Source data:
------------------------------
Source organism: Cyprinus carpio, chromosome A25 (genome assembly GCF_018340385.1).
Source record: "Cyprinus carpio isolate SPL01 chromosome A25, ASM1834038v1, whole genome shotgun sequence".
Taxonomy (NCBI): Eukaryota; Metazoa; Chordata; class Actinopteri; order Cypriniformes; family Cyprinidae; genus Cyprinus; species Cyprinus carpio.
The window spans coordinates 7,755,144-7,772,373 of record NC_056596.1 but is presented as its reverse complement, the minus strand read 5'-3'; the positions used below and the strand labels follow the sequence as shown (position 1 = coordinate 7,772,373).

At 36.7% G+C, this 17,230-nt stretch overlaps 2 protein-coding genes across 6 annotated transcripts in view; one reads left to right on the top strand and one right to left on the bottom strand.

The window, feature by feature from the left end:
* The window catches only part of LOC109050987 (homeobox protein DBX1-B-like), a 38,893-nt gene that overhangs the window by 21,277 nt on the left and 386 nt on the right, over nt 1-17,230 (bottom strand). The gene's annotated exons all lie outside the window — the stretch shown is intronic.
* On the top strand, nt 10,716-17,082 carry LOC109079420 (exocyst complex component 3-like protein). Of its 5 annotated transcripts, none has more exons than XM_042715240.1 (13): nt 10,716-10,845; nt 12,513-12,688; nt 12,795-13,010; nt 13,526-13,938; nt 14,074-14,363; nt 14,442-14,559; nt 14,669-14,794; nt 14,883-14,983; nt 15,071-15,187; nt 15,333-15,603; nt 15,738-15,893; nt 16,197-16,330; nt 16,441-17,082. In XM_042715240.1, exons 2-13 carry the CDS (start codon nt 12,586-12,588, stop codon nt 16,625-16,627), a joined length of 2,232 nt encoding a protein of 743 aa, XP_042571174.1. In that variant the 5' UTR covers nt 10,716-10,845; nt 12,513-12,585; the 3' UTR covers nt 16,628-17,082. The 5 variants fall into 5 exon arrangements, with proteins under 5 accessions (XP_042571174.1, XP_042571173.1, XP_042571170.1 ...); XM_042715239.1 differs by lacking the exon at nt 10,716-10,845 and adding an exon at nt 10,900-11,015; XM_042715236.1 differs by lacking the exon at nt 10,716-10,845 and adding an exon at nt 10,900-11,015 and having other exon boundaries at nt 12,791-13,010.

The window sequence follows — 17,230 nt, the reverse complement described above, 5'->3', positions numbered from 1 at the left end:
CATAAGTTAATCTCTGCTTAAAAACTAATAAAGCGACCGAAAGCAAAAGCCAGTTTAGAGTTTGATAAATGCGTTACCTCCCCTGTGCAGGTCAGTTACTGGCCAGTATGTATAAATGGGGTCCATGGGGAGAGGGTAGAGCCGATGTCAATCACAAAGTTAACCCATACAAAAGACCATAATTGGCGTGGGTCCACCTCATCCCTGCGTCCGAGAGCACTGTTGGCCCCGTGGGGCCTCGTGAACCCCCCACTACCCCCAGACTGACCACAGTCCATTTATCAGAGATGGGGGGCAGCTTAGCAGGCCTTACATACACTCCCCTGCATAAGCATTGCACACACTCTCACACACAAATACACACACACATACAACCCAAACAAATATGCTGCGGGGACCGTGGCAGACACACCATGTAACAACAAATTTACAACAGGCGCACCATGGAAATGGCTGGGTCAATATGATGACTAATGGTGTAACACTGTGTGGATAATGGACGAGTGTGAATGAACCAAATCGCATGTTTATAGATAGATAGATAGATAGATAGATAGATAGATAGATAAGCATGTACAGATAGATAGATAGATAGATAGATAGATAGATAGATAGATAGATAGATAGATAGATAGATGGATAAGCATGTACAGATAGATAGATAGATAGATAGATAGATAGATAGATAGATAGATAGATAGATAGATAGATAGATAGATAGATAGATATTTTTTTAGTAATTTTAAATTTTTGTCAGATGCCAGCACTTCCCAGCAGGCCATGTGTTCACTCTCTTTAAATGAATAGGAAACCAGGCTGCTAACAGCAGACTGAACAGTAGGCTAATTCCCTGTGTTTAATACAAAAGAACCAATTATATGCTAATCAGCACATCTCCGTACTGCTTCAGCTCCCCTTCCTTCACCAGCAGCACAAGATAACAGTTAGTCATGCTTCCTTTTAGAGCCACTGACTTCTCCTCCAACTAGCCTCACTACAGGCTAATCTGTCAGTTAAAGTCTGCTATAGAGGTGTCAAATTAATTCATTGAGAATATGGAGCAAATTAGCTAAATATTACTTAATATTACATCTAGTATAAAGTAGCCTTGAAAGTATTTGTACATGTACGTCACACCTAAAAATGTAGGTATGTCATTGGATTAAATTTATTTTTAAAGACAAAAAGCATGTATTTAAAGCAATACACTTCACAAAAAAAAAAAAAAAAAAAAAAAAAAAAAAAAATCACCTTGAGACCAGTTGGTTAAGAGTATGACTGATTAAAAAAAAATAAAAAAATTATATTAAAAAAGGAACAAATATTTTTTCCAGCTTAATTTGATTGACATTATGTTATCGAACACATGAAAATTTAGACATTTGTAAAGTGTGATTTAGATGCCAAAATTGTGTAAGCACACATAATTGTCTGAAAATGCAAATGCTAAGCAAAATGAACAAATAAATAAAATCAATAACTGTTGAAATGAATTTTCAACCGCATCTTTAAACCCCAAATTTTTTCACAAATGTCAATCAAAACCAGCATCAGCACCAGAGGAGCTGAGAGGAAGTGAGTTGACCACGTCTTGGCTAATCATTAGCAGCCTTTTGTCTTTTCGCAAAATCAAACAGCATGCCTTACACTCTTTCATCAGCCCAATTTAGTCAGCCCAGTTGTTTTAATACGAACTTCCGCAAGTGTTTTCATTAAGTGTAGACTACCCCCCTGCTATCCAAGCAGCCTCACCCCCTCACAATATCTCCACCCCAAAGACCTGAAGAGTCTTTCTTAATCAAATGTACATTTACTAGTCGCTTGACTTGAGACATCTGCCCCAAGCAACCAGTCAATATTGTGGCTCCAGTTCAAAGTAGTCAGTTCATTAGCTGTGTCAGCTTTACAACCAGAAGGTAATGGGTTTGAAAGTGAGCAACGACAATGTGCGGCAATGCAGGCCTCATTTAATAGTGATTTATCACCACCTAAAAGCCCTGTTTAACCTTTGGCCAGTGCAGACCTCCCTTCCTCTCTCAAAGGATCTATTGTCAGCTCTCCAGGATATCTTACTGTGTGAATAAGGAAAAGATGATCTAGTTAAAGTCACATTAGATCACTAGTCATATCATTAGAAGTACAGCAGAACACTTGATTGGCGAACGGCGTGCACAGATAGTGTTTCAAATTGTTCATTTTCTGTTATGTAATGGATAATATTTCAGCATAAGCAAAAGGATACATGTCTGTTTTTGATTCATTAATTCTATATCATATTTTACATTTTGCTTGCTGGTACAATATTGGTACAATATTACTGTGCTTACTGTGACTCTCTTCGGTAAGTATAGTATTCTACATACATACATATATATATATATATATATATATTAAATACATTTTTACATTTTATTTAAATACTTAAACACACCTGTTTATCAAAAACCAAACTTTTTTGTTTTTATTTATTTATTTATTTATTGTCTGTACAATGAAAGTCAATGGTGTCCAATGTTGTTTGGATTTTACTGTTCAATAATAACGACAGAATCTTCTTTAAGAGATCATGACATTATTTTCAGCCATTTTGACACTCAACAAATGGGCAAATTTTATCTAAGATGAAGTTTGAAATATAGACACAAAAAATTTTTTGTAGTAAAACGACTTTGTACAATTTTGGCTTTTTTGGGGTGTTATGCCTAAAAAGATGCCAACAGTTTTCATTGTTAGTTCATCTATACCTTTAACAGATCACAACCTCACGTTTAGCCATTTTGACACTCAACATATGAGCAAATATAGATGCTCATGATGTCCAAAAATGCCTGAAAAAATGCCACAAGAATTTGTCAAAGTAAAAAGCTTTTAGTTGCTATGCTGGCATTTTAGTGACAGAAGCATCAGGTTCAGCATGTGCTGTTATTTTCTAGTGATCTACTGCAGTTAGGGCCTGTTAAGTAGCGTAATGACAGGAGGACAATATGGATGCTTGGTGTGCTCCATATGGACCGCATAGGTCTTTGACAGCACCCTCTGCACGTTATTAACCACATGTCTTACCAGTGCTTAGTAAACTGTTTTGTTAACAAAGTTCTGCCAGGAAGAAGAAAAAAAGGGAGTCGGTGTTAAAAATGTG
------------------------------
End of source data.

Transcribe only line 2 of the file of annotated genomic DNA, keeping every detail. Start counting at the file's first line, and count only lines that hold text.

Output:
Source record: "Cyprinus carpio isolate SPL01 chromosome A25, ASM1834038v1, whole genome shotgun sequence".